BLOWEnglish From a medieval nickname for someone with a pale complexion (from Middle English blowe "pale"). This surname was borne by English composer John Blow (1649-1708) and British fashion editor Isabella Blow (original name Isabella Delves Broughton; 1958-2007); additionally, "Joe Blow" is a name used colloquially (in US, Canadian and Australian English) as representative of the ordinary uncomplicated unsophisticated man, the average man in the street (of which the equivalent in British English is "Joe Bloggs").
BOLDGerman, English English: nickname from Middle English bold ‘courageous’, ‘daring’ (Old English b(e)ald, cognate with Old High German bald). In some cases it may derive from an Old English personal name (see Bald)... [more]
BOLTEnglish From Middle English bolt meaning "bolt", "bar" (Old English bolt meaning "arrow’). In part this may have originated as a nickname or byname for a short but powerfully built person, in part as a metonymic occupational name for a maker of bolts... [more]
BORNGerman, English A topographical name indicating someone who lived near a stream, from the Old English "burna, burne". Alternatively, it could be contemporarily derived from the modern English word "born". Possible variants include BOURNE, Burns and BOREN.
BOWEMedieval English, English, Irish (Anglicized) There are three possible sources of this surname, the first being that it is a metonymic occupational name for a maker or seller of bows, a vital trade in medieval times before the invention of gunpowder, and a derivative of the Old English pre 7th Century 'boga', bow, from 'bugan' to bend... [more]
BRASDutch, Low German Dutch and North German: from Old French and Middle Dutch bras ‘arm’. This was probably a descriptive nickname for someone with some peculiarity of the arm, but the word was also used as a measure of length, and may also have denoted a surveyor.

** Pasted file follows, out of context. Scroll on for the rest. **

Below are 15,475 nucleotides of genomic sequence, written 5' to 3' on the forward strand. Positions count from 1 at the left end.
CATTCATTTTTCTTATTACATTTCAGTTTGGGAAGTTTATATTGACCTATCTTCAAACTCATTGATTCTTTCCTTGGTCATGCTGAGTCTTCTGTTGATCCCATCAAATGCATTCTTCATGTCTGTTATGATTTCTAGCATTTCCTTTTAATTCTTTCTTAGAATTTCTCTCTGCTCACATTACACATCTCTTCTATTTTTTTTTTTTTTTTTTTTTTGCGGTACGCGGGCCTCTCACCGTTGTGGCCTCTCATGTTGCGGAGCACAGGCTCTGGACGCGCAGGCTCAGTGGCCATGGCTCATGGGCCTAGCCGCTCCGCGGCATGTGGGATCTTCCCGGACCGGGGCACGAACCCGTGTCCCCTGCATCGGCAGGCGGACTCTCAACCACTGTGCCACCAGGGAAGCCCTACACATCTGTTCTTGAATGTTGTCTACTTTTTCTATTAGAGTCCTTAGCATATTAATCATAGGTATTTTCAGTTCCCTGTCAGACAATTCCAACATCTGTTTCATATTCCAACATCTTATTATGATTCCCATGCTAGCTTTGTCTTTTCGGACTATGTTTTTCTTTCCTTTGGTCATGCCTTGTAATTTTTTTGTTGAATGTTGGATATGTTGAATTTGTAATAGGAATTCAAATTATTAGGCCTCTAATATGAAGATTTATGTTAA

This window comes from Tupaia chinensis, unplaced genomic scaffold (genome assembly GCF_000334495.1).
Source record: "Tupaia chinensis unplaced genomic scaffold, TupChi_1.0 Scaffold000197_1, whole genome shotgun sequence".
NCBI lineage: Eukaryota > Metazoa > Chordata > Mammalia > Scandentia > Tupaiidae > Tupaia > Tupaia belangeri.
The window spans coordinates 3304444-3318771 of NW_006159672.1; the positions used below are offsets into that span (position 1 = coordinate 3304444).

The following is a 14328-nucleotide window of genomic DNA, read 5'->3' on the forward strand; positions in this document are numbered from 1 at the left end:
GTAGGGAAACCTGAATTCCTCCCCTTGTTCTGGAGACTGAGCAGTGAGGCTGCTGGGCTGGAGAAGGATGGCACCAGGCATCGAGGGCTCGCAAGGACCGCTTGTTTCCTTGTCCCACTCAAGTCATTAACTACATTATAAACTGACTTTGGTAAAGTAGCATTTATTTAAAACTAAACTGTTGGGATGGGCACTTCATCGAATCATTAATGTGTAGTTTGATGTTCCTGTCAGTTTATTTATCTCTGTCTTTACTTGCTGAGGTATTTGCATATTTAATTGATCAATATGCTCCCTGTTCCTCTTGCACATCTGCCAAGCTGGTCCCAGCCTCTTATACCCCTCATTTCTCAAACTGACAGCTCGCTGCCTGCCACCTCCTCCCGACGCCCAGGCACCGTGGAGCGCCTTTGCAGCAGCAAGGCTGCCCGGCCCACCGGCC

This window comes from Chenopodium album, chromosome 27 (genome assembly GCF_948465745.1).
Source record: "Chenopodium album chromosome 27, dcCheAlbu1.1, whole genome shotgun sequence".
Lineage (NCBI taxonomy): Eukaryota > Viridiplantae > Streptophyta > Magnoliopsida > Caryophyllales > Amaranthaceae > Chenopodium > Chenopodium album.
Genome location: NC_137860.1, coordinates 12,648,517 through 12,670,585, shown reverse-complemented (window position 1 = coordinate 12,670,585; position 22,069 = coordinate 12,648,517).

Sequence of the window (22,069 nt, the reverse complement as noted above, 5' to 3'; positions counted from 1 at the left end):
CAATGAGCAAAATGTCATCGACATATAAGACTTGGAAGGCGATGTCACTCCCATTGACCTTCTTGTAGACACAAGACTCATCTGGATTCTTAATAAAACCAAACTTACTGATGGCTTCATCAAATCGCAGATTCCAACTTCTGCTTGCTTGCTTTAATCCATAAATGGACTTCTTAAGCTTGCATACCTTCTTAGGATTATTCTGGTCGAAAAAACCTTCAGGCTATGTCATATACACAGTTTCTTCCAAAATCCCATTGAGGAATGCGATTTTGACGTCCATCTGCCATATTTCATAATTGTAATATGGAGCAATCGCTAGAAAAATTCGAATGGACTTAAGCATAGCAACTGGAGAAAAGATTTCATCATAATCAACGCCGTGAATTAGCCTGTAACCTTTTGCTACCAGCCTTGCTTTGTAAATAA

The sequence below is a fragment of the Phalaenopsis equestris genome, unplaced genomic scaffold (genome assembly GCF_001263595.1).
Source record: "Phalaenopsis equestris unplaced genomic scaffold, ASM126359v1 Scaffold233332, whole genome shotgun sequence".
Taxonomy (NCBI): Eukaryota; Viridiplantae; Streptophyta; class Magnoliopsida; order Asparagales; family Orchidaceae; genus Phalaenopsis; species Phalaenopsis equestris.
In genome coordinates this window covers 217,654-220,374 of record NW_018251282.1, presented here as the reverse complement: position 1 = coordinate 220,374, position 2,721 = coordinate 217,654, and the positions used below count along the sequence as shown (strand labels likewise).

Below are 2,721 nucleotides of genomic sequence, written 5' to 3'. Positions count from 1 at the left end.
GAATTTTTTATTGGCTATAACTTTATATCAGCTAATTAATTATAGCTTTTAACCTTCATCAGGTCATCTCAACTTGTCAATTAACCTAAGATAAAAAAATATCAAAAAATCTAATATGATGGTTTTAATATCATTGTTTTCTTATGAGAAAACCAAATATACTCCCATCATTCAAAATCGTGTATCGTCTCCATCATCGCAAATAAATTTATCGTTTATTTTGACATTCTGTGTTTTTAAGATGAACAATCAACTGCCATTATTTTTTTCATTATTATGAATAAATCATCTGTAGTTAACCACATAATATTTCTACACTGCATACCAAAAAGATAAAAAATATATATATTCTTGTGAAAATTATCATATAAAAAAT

BUCHGerman Topographic name for someone who lived by a beech tree or beech wood, from Middle High German buoche, or a habitational name from any of the numerous places so named with this word, notably in Bavaria and Württemberg... [more]
BUREOld Swedish, Swedish This was the name of an influential family in 16th century Sweden. The name originated from the village Bure (now known as Bureå) in Skellefteå parish in Northern Sweden. The village got its name from the nearby Bure River (Swedish: Bure älv, Bureälven) whose name was derived from the Swedish dialectal word burra "buzz, rumble".
BURLEnglish Old English occupational name originally meaning "cup bearer" or "butler" for one who dispensed wine and had charge of the cellar. Eventually the name came to mean the chief servant of a royal or noble household and was replaced by the French language inspired named 'Butler,' akin to the world "bottler".
CAKEEnglish From the Middle English cake denoting a flat loaf made from fine flour (Old Norse kaka), hence a metonymic occupational name for a baker who specialized in fancy breads. It was first attested as a surname in the 13th century (Norfolk, Northamptonshire).
CALEWelsh Possibly derived from the River Cale. A famous barer of this name is Welsh musician John Cale (1942- ).
CAMMEnglish English (of Norman origin): habitational name for someone from Caen in Normandy, France.English: habitational name from Cam in Gloucestershire, named for the Cam river, a Celtic river name meaning ‘crooked’, ‘winding’.Scottish and Welsh: possibly a nickname from Gaelic and Welsh cam ‘bent’, ‘crooked’, ‘cross-eyed’.Americanized spelling of German Kamm.